Pierre Poilievre has taken over the Conservative Party and Michael Harris is not impressed:
It has been a rocky debut. It seems the boys over at headquarters stuck their hand in the blender when they sent a text message to party members in the Quebec riding of Richmond-Arthabaska. They advised members to demand that former Conservative MP Alain Rayes resign his seat. Rayes couldn’t stomach the prospect of Poilievre’s leadership and became an Independent. That triggered the attack of the cyber goons.
The party quickly apologized for its overreach. Their ludicrous explanation for this obvious exercise in punitive politics was that the message was “automated.”
Even automated messages don’t send themselves. It wasn’t sent in error. The only error was underestimating the blowback surrounding this act of petulant payback. They seem to have forgotten something pretty basic. Rayes’ political future is between the MP and the constituents who elected him, not Poilievre’s minions in head office.
What did Poilievre do? He got even:
Poilievre himself did what a lot of autocratic personalities do when put in an embarrassing situation: he made stuff up. The new leader dismissed Rayes’ own explanation of why he became an Independent: the man didn’t like what he saw on offer from Poilievre during the leadership race.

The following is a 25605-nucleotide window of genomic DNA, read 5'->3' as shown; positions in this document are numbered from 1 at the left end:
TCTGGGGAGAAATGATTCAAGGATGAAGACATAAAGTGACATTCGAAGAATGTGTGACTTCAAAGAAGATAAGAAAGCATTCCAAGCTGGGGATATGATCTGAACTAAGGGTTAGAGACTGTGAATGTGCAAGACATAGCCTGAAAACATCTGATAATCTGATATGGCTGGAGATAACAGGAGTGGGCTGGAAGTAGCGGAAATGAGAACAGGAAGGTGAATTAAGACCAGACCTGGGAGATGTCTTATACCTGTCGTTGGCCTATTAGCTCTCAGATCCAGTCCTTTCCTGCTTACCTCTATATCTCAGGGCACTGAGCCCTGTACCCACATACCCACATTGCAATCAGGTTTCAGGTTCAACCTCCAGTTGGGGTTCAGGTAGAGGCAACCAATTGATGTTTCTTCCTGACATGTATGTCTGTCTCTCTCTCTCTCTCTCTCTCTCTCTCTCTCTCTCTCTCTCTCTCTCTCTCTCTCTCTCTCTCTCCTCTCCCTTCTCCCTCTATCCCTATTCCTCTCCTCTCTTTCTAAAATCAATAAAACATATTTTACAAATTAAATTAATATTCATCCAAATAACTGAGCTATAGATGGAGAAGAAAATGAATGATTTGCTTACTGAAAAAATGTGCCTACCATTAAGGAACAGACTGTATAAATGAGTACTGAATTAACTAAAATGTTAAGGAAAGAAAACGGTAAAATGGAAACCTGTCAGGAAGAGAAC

Then he blamed worldwide inflation on Justin Trudeau:
Trudeau’s inflation is, of course, one of the unpleasant fictions Poilievre hopes to market to Canadians. The PM has some heavy baggage, as any third-term leader has. But Trudeau doesn’t own inflation, any more than Joe Biden does in the United States, or former British PM Boris Johnson did in the United Kingdom—other than in a cynical political sense.
Inflation is a global problem and Poilievre knows it. But in the politics of anger and blame, which will be the twin pillars of his leadership, there is no political advantage in the facts. Poilievre’s big bet is that “normies” are so pissed off with the price of gas and groceries, they are in the mood for some major scapegoating. What better scapegoat than the man currently on top of the political wedding cake: Justin Trudeau.
Unfortunately, many Canadians are unaware of how Poilievre became leader:
A very small number of Canadians, in a political party run by control freaks from the Harper era, made him leader. Poilievre does not in any way have a national mandate, just the overwhelming endorsement of a party controlled by his patron, Stephen Harper.
For all his championing of everyday Canadians, and the excesses of the “gatekeepers,” the man who has lived off the public dime all his working life is set to move into a mansion where the public will pay for his meals, his booze, and his entertaining.
With Poilievre in this country's future things look far from rosy.